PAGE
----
Soft starters are usually used in applications where there may be a large surge current that could damage the motor in VFD controls, and they can also change the speed of the motor.
What's the difference between VFD and soft starter in terms of working principles? Typically, a three-phase soft starter uses six thyristors or a controllable rectifier in an antiparallel configuration to start the motor smoothly. Thyristors have three connection terminals: anode A, cathode K, and gate G. The thyristor has an internal PNPN four-layer semiconductor structure that forms three PN junctions. If a driving current is injected into the gate at the same time as the base current is increased, a strong positive feedback will be formed. The thyristor will be in the conducting state, and even if the gate current is withdrawn, the thyristor will still maintain the conducting state due to the strong positive feedback formed internally. To turn off the thyristor, the forward voltage applied to the anode must be removed or a reverse voltage must be applied to the anode to make the current flowing through the thyristor drop to a value close to zero before the thyristor can be turned off. It is precisely because the gate can only control its opening but not its closing that the thyristor is also known as a semi-controlled device.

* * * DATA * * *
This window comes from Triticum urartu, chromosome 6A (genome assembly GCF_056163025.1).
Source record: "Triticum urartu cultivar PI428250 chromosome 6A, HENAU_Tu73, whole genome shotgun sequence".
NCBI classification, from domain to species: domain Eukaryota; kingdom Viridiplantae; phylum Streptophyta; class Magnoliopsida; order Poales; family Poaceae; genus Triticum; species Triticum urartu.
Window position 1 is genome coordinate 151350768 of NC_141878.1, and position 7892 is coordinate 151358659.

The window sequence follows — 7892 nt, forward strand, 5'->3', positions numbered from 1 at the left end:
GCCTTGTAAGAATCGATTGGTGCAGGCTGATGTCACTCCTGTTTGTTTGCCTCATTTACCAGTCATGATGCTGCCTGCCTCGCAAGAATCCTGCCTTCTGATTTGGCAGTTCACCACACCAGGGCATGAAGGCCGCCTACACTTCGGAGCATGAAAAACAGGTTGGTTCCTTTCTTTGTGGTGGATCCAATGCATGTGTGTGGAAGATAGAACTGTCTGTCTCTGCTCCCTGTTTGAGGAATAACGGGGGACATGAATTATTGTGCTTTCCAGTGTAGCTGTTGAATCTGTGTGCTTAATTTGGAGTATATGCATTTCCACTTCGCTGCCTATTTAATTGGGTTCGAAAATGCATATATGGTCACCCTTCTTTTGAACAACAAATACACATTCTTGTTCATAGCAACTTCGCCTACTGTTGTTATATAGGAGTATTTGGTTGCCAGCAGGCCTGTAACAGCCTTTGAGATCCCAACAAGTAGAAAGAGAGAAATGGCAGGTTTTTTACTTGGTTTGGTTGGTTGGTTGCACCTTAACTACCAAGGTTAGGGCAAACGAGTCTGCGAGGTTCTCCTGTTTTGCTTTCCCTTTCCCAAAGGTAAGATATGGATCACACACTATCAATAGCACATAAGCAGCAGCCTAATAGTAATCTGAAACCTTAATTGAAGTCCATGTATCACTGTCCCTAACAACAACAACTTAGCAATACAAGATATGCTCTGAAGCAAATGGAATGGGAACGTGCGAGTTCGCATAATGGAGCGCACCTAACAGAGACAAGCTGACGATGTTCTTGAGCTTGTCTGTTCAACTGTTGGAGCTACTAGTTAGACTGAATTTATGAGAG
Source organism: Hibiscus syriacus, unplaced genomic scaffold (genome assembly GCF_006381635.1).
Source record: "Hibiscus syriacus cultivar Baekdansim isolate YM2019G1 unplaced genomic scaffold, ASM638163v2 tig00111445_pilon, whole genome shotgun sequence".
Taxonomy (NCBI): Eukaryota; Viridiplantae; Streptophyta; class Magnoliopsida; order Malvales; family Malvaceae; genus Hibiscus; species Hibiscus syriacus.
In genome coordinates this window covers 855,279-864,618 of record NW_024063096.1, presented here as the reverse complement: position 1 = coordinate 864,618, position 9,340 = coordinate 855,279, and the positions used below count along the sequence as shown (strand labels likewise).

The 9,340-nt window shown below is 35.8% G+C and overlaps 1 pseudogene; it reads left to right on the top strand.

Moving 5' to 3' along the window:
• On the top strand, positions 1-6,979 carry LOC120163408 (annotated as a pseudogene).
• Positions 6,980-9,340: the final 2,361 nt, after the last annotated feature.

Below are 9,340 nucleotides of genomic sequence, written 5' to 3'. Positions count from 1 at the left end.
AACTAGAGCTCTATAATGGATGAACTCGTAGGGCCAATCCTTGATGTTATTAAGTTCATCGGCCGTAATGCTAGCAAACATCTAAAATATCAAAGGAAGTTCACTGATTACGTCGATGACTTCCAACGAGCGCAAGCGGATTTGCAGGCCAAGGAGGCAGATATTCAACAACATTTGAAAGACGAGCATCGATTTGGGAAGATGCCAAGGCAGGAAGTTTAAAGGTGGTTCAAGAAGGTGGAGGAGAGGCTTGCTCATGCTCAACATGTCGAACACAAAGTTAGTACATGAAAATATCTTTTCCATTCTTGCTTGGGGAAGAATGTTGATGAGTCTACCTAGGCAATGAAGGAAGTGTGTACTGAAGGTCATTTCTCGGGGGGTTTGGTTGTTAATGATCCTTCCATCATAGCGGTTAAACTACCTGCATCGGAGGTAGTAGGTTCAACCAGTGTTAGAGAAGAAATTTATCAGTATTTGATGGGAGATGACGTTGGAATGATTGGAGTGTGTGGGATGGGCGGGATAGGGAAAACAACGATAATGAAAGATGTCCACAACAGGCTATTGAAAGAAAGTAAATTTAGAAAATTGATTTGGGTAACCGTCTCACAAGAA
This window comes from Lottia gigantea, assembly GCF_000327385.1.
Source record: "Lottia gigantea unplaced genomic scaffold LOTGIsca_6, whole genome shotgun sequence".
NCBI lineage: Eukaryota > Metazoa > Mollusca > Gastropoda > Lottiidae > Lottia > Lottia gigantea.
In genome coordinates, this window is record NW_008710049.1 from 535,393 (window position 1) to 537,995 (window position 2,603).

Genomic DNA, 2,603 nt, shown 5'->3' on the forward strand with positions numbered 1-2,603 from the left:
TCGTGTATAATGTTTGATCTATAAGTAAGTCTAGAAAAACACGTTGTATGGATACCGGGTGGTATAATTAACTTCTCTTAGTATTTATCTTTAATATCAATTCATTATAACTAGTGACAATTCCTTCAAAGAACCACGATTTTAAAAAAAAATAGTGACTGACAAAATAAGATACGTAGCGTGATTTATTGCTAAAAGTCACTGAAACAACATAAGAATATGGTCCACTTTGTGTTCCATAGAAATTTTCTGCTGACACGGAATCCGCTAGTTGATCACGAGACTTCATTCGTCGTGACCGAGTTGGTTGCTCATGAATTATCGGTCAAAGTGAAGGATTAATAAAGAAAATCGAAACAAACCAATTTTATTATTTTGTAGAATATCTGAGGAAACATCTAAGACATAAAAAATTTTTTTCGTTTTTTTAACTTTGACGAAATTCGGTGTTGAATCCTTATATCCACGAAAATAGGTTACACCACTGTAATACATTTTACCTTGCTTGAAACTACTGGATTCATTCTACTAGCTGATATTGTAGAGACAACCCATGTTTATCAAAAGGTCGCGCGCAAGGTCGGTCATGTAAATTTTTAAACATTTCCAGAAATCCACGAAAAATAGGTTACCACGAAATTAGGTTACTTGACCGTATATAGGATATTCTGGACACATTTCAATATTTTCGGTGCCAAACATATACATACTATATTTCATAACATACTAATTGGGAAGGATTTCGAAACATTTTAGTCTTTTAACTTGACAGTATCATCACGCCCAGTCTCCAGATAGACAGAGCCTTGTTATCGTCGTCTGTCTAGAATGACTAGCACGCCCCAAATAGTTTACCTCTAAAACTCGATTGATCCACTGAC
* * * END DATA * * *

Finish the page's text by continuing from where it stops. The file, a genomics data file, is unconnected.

VFD has three main components: rectifier, filter, and inverter. The rectifier works like a diode, receiving the input AC voltage and converting it into DC voltage. Next, the filter uses a capacitor to clean the DC voltage and make it a smoother input power supply. Finally, the inverter uses transistors to convert the DC voltage and send a frequency in hertz to the motor. The frequency drives the motor to a specific RPM. We can set the ramp-up and ramp-down time as in a soft starter.
We can see that VFD is essentially a soft starter with speed control. So how do we know which device our application needs? The difference between VFD and soft starters determines your choice, and in our decision, we should also consider other factors.
Speed control: If your application requires a large surge current but does not need speed control, then a soft starter is the best choice. If speed control is required, then VFD is necessary.
Price: Price may be a deciding factor in many practical applications. Since the soft starter has fewer control functions, it is cheaper than VFD.
Size: Finally, if the size of our equipment is a determining factor, the soft starter is usually smaller than most VFDs.
Now, let's look at some practical applications to help us understand the differences between VFD and soft starters.
Finally, VFD and soft starter can perform similar functions when accelerating or decelerating a motor. The main difference between VFD and soft starters is that VFD can change the motor's speed, while soft starters only control the starting and stopping of the motor. In terms of applications, price and size are favorable to soft starters. If speed control is required, VFD is a better choice. The good news is, if a soft starter is installed in an existing application and later it is determined that speed control is needed, VFD can easily replace the soft starter. Conversely, soft starters can replace VFDs.